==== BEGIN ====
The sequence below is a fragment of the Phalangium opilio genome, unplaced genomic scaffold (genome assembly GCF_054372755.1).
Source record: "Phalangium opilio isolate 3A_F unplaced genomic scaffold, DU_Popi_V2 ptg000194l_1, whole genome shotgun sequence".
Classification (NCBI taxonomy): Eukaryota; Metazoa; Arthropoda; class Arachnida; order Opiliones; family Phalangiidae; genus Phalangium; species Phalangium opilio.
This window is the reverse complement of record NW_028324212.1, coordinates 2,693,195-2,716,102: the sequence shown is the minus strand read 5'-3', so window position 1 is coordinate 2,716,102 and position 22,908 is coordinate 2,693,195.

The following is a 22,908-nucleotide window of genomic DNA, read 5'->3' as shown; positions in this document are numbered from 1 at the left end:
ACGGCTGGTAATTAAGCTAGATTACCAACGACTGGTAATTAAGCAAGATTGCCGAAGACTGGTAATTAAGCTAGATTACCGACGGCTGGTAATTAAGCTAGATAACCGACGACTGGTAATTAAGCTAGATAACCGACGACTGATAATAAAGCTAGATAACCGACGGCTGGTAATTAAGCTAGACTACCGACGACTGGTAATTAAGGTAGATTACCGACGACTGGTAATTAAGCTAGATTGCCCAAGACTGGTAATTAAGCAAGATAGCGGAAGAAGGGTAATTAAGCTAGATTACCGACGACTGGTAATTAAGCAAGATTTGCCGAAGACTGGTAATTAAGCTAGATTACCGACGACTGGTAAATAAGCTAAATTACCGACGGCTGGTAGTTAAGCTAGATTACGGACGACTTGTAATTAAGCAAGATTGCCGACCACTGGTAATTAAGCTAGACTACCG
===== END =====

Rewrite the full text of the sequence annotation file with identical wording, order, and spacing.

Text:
The sequence below is a fragment of the Phalangium opilio genome, unplaced genomic scaffold (genome assembly GCF_054372755.1).
Source record: "Phalangium opilio isolate 3A_F unplaced genomic scaffold, DU_Popi_V2 ptg000194l_1, whole genome shotgun sequence".
Classification (NCBI taxonomy): Eukaryota; Metazoa; Arthropoda; class Arachnida; order Opiliones; family Phalangiidae; genus Phalangium; species Phalangium opilio.
This window is the reverse complement of record NW_028324212.1, coordinates 2,693,195-2,716,102: the sequence shown is the minus strand read 5'-3', so window position 1 is coordinate 2,716,102 and position 22,908 is coordinate 2,693,195.

The following is a 22,908-nucleotide window of genomic DNA, read 5'->3' as shown; positions in this document are numbered from 1 at the left end:
ACGGCTGGTAATTAAGCTAGATTACCAACGACTGGTAATTAAGCAAGATTGCCGAAGACTGGTAATTAAGCTAGATTACCGACGGCTGGTAATTAAGCTAGATAACCGACGACTGGTAATTAAGCTAGATAACCGACGACTGATAATAAAGCTAGATAACCGACGGCTGGTAATTAAGCTAGACTACCGACGACTGGTAATTAAGGTAGATTACCGACGACTGGTAATTAAGCTAGATTGCCCAAGACTGGTAATTAAGCAAGATAGCGGAAGAAGGGTAATTAAGCTAGATTACCGACGACTGGTAATTAAGCAAGATTTGCCGAAGACTGGTAATTAAGCTAGATTACCGACGACTGGTAAATAAGCTAAATTACCGACGGCTGGTAGTTAAGCTAGATTACGGACGACTTGTAATTAAGCAAGATTGCCGACCACTGGTAATTAAGCTAGACTACCG